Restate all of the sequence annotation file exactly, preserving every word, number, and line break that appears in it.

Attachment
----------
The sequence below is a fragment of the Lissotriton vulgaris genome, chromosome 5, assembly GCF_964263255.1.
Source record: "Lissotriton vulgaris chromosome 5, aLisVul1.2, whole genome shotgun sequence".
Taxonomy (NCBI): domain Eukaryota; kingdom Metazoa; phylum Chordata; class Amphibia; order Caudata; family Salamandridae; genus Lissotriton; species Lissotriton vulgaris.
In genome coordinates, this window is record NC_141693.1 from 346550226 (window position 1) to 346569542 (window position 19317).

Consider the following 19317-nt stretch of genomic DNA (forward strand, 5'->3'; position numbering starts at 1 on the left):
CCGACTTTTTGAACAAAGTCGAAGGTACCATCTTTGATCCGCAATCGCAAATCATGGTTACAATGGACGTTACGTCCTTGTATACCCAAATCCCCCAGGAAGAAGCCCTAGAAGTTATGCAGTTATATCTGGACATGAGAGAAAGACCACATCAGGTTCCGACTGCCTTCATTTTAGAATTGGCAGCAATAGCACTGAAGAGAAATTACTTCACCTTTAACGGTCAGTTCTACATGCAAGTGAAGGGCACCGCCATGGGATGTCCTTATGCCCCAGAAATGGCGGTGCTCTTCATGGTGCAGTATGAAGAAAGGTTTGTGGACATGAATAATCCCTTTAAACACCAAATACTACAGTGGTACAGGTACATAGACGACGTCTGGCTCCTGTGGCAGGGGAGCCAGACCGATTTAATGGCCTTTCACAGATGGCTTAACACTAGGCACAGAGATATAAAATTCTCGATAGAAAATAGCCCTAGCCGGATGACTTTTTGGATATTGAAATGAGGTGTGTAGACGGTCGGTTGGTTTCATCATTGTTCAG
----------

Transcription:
The sequence below is a fragment of the Lissotriton vulgaris genome, chromosome 5, assembly GCF_964263255.1.
Source record: "Lissotriton vulgaris chromosome 5, aLisVul1.2, whole genome shotgun sequence".
Taxonomy (NCBI): domain Eukaryota; kingdom Metazoa; phylum Chordata; class Amphibia; order Caudata; family Salamandridae; genus Lissotriton; species Lissotriton vulgaris.
In genome coordinates, this window is record NC_141693.1 from 346550226 (window position 1) to 346569542 (window position 19317).

Consider the following 19317-nt stretch of genomic DNA (forward strand, 5'->3'; position numbering starts at 1 on the left):
CCGACTTTTTGAACAAAGTCGAAGGTACCATCTTTGATCCGCAATCGCAAATCATGGTTACAATGGACGTTACGTCCTTGTATACCCAAATCCCCCAGGAAGAAGCCCTAGAAGTTATGCAGTTATATCTGGACATGAGAGAAAGACCACATCAGGTTCCGACTGCCTTCATTTTAGAATTGGCAGCAATAGCACTGAAGAGAAATTACTTCACCTTTAACGGTCAGTTCTACATGCAAGTGAAGGGCACCGCCATGGGATGTCCTTATGCCCCAGAAATGGCGGTGCTCTTCATGGTGCAGTATGAAGAAAGGTTTGTGGACATGAATAATCCCTTTAAACACCAAATACTACAGTGGTACAGGTACATAGACGACGTCTGGCTCCTGTGGCAGGGGAGCCAGACCGATTTAATGGCCTTTCACAGATGGCTTAACACTAGGCACAGAGATATAAAATTCTCGATAGAAAATAGCCCTAGCCGGATGACTTTTTGGATATTGAAATGAGGTGTGTAGACGGTCGGTTGGTTTCATCATTGTTCAG